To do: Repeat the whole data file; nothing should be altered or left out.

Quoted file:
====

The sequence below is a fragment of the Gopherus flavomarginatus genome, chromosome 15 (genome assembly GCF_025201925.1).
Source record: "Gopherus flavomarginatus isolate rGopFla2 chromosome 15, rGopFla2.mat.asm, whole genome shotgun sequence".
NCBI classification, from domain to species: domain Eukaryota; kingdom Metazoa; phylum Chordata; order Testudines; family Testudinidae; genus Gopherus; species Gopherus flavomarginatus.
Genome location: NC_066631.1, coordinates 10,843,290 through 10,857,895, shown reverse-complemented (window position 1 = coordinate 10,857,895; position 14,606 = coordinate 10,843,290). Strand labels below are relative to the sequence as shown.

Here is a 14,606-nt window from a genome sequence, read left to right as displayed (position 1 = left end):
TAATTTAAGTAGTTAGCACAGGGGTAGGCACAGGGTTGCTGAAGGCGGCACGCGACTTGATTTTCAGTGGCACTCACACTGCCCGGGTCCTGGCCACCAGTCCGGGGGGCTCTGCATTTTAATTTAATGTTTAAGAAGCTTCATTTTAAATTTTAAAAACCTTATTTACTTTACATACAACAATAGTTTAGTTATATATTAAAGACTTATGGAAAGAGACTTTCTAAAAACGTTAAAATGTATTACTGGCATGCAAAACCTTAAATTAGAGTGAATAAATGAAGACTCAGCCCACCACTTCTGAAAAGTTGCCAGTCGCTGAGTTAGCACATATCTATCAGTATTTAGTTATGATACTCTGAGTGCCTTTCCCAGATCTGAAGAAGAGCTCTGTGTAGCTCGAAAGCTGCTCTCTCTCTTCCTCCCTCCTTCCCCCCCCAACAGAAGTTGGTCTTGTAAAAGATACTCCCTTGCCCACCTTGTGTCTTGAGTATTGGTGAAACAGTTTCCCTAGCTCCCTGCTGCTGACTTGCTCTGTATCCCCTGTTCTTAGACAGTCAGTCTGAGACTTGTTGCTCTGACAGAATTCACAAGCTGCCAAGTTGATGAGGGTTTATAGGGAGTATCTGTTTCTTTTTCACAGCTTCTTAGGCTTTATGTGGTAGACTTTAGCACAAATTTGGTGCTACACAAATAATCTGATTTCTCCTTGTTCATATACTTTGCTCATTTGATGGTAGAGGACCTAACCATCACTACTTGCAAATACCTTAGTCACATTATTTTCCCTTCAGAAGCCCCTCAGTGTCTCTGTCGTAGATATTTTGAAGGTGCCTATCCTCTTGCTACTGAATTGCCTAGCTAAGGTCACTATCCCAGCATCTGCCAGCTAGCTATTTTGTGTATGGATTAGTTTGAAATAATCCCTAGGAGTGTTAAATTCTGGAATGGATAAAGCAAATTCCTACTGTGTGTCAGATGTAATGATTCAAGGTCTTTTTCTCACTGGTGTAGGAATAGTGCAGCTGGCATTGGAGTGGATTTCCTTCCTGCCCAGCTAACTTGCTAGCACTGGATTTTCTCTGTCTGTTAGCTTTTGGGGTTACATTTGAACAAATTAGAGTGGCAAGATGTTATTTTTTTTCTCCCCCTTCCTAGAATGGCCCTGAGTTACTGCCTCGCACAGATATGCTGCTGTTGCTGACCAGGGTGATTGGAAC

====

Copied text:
The sequence below is a fragment of the Gopherus flavomarginatus genome, chromosome 15 (genome assembly GCF_025201925.1).
Source record: "Gopherus flavomarginatus isolate rGopFla2 chromosome 15, rGopFla2.mat.asm, whole genome shotgun sequence".
NCBI classification, from domain to species: domain Eukaryota; kingdom Metazoa; phylum Chordata; order Testudines; family Testudinidae; genus Gopherus; species Gopherus flavomarginatus.
Genome location: NC_066631.1, coordinates 10,843,290 through 10,857,895, shown reverse-complemented (window position 1 = coordinate 10,857,895; position 14,606 = coordinate 10,843,290). Strand labels below are relative to the sequence as shown.

Here is a 14,606-nt window from a genome sequence, read left to right as displayed (position 1 = left end):
TAATTTAAGTAGTTAGCACAGGGGTAGGCACAGGGTTGCTGAAGGCGGCACGCGACTTGATTTTCAGTGGCACTCACACTGCCCGGGTCCTGGCCACCAGTCCGGGGGGCTCTGCATTTTAATTTAATGTTTAAGAAGCTTCATTTTAAATTTTAAAAACCTTATTTACTTTACATACAACAATAGTTTAGTTATATATTAAAGACTTATGGAAAGAGACTTTCTAAAAACGTTAAAATGTATTACTGGCATGCAAAACCTTAAATTAGAGTGAATAAATGAAGACTCAGCCCACCACTTCTGAAAAGTTGCCAGTCGCTGAGTTAGCACATATCTATCAGTATTTAGTTATGATACTCTGAGTGCCTTTCCCAGATCTGAAGAAGAGCTCTGTGTAGCTCGAAAGCTGCTCTCTCTCTTCCTCCCTCCTTCCCCCCCCAACAGAAGTTGGTCTTGTAAAAGATACTCCCTTGCCCACCTTGTGTCTTGAGTATTGGTGAAACAGTTTCCCTAGCTCCCTGCTGCTGACTTGCTCTGTATCCCCTGTTCTTAGACAGTCAGTCTGAGACTTGTTGCTCTGACAGAATTCACAAGCTGCCAAGTTGATGAGGGTTTATAGGGAGTATCTGTTTCTTTTTCACAGCTTCTTAGGCTTTATGTGGTAGACTTTAGCACAAATTTGGTGCTACACAAATAATCTGATTTCTCCTTGTTCATATACTTTGCTCATTTGATGGTAGAGGACCTAACCATCACTACTTGCAAATACCTTAGTCACATTATTTTCCCTTCAGAAGCCCCTCAGTGTCTCTGTCGTAGATATTTTGAAGGTGCCTATCCTCTTGCTACTGAATTGCCTAGCTAAGGTCACTATCCCAGCATCTGCCAGCTAGCTATTTTGTGTATGGATTAGTTTGAAATAATCCCTAGGAGTGTTAAATTCTGGAATGGATAAAGCAAATTCCTACTGTGTGTCAGATGTAATGATTCAAGGTCTTTTTCTCACTGGTGTAGGAATAGTGCAGCTGGCATTGGAGTGGATTTCCTTCCTGCCCAGCTAACTTGCTAGCACTGGATTTTCTCTGTCTGTTAGCTTTTGGGGTTACATTTGAACAAATTAGAGTGGCAAGATGTTATTTTTTTTCTCCCCCTTCCTAGAATGGCCCTGAGTTACTGCCTCGCACAGATATGCTGCTGTTGCTGACCAGGGTGATTGGAAC